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A Mile From Bedlam MAG
It was unbearably hot. So hot that even the skimpiest bathing suit seemed excessive, and for Miami that was saying a lot. But insecurity had made me don a T-shirt and shorts. Gazing down, I squinted as I tried to count the grains of sand that peppered my feet. Bored after a hundred, I tried counting each wave that rolled in as lazily as a dog's lolling tongue. However, that too, on that particular day, soon grew dull. Kevin sat beside me, and though neither of us spoke, I noticed his chest's every rise and fall from the corner of my eye.
He seemed so content leaning back on his elbows in the sand, his head tilted at an angle to catch stray rays of sun. His hair gleamed like rich auburn rubies from steaming craters of Earth, and the sun, playing idle games with each strand, heightened its beauty with light after light after light. At times, he seemed to be sporting a halo.
When his eyes caught my gaze, my lungs forgot to breathe. It was like being assaulted with two spheres that held stunning spectrums of the most beautiful shades of brown – mahogany, dark honey, traces of warm cinnamon, and toasted almond with specks of hazel. After two years of dating, I still never failed to notice his special beauty. His features, like an enchanted mirror, reflected the tender charms of his spirit.
He smiled, and hesitantly I smiled and rested my head on his shoulder. He took my hand in his, and as always, I felt a shock from the sight. His freckled hand the color of a ripe peach against the dark brown of mine was especially unnerving at that moment, and I could feel myself stiffen.
But he didn't notice. Sea gulls were parading the hazy skies, casting winged shadows on us, and on his crimson-tinged lips rested a soft smile of amusement as they circled us like their cousin vultures. He glanced at me and, ever the gentleman, placed a soft kiss upon my cheek and held me closer, as if he thought me afraid of those gulls.
There were words building inside me, so many that I was afraid they would boil over like a pot of water and scald him. We'd made some vows, admitted to strong feelings for each other, and never, ever had he purposely done me wrong. Yet, there were times when doubts turned my mind into a basin of negativity. Nothing lasts forever, my mind cried, and forever itself is nothing.
At home that night, I sat by Mother on her bed, and soon, I found myself laying my head gently on her abdomen as she stroked my hair. I loved her. I loved the proud, lovely lines of her face, the dark eyes, ever intense and brimming with a wisdom that was more comforting than intimidating. But, for a long time now, I'd been afraid to voice my feelings, even as I remembered a time when they poured from my lips. Images flashed to and fro on the television, and I stared with glazed eyes, not acknowledging its sounds and sights. It took me a moment to realize that my mother had spoken.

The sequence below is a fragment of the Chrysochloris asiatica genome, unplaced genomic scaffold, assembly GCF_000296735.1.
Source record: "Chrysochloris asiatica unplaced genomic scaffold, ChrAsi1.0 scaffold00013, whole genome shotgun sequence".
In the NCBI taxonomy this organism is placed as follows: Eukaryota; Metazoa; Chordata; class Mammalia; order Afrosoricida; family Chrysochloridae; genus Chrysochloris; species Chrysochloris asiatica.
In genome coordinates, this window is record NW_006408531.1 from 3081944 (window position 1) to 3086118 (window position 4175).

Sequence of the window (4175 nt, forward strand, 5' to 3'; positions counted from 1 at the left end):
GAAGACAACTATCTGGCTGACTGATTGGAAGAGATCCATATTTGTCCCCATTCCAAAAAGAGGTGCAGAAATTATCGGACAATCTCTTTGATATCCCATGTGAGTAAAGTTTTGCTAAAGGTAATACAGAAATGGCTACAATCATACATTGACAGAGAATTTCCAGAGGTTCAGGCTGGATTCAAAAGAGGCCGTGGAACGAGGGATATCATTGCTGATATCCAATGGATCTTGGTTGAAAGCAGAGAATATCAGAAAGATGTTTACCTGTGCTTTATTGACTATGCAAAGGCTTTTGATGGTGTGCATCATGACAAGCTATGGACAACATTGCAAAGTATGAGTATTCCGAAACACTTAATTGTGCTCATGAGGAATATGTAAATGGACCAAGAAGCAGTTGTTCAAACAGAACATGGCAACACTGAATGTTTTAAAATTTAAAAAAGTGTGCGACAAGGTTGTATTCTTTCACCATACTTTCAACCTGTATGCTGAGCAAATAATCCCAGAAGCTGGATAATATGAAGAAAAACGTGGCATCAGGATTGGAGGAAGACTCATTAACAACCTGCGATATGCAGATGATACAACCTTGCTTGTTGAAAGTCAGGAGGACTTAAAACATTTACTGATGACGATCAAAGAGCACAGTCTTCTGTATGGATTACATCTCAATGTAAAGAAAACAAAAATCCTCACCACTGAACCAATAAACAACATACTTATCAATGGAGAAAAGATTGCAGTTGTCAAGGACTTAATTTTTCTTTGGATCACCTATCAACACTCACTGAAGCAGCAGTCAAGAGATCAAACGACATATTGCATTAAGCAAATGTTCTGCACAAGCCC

“Sixteen … You'll be all grown up pretty soon,” she said in French.
“I guess so,” I muttered in English.
“So many changes. I can't even believe it's you walking hand-in-hand with Kevin sometimes. The years skip by so quickly.”
I sat up and by the flashing glow of the television, I saw a weariness on her face that made my heart pump strands of fear through my blood.
I forced a smile.
“I'm still a big baby, you know.”
“If you are now, you won't be later.”
I felt an overwhelming urge to hug her, be close to her comforting smell of jasmines and apples, and be small again. Yet, I didn't give in to it.
The next day, she dropped me off at school as usual, and I hesitated as I got out and leaned through the window to place an uncertain kiss on her cheek. She barely seemed to notice. I could tell her mind was already dancing furiously around all that she had to do that day. Her face, I saw, was becoming thinner.
She drove away, and I watched her car become a speck against a newly awakened sun. I felt alone.
I stood there until soft pulses against my leg snapped me into the present. The cell phone in my pocket was vibrating. Kevin's familiar voice, deep and kind, glided to my ear. Ever the courteous beau, he had called to wish me a good day at school. We chatted for a minute, then two, and as always he said “I love you” before hanging up.
But, unlike other days, I didn't rush to the school that seemed to hover before me in the reflection of skies that despite the stretching sun were still somewhat gray. Time passed without me recognizing its passing. In the distance, I could hear the school bell ring. Class had started. Startled, I blinked and was surprised to find the warmth of tears on my cheek.
The soggy gray of the school walls seemed suddenly ominous. Two years more inside that building would hurl me into adulthood and then, I couldn't say. I'd never noticed myself growing up before. But there it was; I wasn't too far from adulthood. Everything in the rocky now and everything in the misty then frightened me. As I finally rushed toward the school building, my thoughts refused to let me forget that I was but a mile from Bedlam.